Backpacking trip with my supportive gal pals - photo by Miriam Subbiah 

2. Voice Your Purpose and Goals Loud and Often. 

And, when you want something, all the universe conspires in helping you to achieve it.
— Paulo Coelho

Setting specific goals and getting them in writing is important to me. It helps keep me aligned and accountable. I think it's equally important to share these goals with your trusted people, both for additional accountability and support, but also because I've noticed people want to help. This has come in the form of someone recommending me for a job, providing a stellar testimonial, meeting me for coffee to answer questions, showing me their editing process, letting me borrow a lens, or telling me about a free online class on creativity and entrepreneurship.  Once I've shared my intentions, I look for little signs and opportunities from the Universe, and trust that it's engaged in supporting my work. 

Mantra to Practice: "I let go of all resistance to prosperity and it comes to me naturally."

3. Community is Everything. 

Freelancing can be a lonely endeavor. I split my time working from home and a wonderful co-working space. If my task for the day is writing, I know home is my better option because I can work in silence.  But too much time at home can make me feel isolated,  and distractions are easy to succumb to. A change of scenery and the ability to ask questions/ bounce ideas off of other creatives is invaluable. My community came about organically, because so many of my friends are already freelancers/business owners. I found other ways to connect with creatives, specifically female creatives through social media, my work with She Explores and finding meet ups in my city for lady bosses. The resources are out there, you just have to look for them and find the right fit.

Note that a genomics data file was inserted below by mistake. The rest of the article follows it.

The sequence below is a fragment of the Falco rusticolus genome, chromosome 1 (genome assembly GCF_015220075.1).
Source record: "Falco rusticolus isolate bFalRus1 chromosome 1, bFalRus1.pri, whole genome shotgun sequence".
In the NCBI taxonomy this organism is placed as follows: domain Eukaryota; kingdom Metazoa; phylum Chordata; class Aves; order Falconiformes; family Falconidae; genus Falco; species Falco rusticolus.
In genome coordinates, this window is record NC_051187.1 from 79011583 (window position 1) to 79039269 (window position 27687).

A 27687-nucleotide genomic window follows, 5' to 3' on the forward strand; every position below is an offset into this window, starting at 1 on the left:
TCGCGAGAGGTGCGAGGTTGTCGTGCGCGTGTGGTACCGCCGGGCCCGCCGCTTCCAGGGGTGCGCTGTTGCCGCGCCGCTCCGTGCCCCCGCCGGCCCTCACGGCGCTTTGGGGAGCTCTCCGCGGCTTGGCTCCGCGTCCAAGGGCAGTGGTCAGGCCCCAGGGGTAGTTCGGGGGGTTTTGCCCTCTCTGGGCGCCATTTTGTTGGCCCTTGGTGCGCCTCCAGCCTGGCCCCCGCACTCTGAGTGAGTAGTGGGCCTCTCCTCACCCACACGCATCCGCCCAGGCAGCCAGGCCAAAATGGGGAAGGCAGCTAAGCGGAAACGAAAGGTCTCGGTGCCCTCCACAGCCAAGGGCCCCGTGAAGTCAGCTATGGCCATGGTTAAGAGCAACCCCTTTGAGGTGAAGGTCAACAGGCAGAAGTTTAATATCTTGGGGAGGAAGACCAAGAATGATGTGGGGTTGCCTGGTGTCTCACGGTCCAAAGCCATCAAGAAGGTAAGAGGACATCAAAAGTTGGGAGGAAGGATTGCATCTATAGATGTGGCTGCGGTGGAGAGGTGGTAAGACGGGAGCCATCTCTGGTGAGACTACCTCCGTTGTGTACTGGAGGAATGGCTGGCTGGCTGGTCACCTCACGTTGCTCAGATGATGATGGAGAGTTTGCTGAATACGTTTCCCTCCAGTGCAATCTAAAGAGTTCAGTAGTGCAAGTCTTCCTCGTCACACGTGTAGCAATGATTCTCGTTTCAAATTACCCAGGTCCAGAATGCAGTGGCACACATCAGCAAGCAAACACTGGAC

Community > Post Outdoor Retailer trip in Bonneville Flats, Utah  - Photo by  William Woodward

Community > Post Outdoor Retailer trip in Bonneville Flats, Utah  - Photo by William Woodward

4. Learn When to Say Yes and When to Say No.

This is still one of my biggest challenges. I identify as a 'go-getter', a self-starter who is hungry for work and purpose. I said yes a lot whether I really wanted the job or not, and whether it paid me enough or not.